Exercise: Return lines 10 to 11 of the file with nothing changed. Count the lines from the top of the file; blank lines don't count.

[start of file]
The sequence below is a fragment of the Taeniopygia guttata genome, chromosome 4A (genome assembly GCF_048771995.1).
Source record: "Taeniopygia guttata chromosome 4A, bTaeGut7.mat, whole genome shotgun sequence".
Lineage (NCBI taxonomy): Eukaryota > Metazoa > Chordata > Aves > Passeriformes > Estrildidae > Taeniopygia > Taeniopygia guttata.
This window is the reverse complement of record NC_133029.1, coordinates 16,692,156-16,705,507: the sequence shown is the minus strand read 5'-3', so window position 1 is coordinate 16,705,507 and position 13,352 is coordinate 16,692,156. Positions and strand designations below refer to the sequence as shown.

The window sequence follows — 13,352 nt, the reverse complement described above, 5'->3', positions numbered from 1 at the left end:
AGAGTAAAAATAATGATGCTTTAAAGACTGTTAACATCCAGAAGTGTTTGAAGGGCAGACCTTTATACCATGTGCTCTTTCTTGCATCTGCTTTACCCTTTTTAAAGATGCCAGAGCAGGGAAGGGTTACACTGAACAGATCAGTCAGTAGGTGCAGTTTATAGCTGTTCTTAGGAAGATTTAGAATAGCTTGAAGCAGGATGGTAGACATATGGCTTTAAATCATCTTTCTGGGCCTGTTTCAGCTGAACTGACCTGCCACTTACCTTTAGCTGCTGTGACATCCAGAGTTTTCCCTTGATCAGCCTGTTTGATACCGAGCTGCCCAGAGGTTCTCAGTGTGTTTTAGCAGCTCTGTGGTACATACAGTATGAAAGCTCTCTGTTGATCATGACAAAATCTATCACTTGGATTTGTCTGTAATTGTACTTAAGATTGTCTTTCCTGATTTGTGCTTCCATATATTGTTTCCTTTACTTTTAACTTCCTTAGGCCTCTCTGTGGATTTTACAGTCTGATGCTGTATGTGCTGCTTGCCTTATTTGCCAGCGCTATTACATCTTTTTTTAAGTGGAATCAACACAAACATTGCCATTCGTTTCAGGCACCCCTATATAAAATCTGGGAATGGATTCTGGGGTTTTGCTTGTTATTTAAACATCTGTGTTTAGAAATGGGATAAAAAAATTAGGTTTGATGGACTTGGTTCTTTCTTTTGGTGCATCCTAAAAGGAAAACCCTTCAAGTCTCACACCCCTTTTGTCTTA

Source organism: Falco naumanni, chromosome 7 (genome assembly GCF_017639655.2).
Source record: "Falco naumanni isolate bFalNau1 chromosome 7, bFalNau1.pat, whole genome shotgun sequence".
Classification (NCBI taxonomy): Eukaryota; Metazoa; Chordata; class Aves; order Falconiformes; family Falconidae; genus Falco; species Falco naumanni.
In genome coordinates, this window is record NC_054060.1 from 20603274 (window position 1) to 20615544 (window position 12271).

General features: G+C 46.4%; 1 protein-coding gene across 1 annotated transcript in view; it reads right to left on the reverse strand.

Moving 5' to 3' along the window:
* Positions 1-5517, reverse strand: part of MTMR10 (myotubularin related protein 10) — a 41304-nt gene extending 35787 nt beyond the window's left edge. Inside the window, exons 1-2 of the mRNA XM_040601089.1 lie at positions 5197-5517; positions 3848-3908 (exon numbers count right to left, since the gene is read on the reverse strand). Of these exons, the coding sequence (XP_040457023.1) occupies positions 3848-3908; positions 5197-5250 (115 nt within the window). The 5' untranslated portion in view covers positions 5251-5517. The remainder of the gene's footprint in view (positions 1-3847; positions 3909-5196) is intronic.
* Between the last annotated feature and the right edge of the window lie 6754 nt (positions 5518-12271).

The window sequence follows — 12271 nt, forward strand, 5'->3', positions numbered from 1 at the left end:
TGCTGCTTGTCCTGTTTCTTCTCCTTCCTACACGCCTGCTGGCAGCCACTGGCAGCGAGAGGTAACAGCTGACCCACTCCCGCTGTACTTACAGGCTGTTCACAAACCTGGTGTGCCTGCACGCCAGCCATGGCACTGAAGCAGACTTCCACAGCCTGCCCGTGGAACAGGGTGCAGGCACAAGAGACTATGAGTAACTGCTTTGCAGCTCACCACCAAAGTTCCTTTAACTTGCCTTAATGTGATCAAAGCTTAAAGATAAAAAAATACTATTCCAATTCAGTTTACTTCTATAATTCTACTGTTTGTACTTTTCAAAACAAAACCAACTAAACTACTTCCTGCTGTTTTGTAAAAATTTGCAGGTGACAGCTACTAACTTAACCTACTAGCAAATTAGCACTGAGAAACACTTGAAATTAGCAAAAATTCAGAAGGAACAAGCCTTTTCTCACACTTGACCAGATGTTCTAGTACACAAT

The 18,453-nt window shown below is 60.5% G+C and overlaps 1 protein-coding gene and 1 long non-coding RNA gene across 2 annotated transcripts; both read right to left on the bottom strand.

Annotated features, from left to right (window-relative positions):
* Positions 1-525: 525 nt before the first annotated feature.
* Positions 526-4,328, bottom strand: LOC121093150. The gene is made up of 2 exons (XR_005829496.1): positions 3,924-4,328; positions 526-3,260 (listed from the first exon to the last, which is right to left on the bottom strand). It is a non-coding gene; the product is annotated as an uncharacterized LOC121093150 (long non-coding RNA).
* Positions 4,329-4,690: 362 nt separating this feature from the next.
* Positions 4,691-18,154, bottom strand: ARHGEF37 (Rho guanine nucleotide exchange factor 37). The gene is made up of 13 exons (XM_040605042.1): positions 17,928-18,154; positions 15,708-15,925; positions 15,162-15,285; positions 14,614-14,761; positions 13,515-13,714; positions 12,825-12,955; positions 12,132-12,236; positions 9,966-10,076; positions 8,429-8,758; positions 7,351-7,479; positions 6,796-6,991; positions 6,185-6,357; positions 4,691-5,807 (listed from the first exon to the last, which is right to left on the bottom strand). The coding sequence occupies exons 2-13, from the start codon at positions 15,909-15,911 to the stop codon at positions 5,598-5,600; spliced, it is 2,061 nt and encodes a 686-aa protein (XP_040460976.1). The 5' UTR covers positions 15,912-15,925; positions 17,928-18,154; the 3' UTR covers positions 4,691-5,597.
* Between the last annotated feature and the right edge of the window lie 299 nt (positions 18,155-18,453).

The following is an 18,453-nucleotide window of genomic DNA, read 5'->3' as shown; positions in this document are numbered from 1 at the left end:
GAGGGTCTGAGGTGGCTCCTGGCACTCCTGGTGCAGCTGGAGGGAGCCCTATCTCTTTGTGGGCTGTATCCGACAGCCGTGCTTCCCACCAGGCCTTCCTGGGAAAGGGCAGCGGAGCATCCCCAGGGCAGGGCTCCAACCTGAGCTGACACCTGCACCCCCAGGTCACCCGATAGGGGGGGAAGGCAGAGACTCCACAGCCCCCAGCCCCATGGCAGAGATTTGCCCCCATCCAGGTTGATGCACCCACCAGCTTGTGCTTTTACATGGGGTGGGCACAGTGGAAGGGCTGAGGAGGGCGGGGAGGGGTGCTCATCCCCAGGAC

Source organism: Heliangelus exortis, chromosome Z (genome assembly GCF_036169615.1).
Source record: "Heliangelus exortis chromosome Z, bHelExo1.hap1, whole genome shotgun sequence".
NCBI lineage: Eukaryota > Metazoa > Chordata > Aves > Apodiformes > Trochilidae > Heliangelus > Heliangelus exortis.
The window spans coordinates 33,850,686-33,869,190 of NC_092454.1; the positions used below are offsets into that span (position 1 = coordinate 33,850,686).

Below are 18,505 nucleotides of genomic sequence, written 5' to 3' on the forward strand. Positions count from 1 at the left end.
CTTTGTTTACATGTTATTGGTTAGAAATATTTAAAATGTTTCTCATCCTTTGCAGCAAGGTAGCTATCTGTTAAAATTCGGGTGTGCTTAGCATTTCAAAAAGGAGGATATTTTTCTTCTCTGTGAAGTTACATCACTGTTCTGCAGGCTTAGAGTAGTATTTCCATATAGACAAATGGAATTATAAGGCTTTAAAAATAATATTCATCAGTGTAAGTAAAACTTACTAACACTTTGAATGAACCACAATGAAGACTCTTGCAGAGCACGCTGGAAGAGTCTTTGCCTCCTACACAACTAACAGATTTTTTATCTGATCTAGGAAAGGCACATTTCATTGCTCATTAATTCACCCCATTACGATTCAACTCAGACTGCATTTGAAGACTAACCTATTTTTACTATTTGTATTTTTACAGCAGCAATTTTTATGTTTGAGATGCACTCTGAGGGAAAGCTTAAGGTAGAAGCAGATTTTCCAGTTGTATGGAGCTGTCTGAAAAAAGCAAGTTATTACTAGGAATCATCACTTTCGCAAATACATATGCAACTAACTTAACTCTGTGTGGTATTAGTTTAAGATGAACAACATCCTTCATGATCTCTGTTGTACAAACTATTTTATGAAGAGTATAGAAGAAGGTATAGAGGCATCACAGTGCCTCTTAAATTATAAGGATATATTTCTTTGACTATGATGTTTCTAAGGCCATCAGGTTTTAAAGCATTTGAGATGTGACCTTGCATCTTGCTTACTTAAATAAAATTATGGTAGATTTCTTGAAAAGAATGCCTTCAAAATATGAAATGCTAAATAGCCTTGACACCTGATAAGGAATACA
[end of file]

In genome coordinates, this window is record NC_054060.1 from 20603274 (window position 1) to 20615544 (window position 12271).

General features: G+C 46.4%; 1 protein-coding gene across 1 annotated transcript in view; it reads right to left on the reverse strand.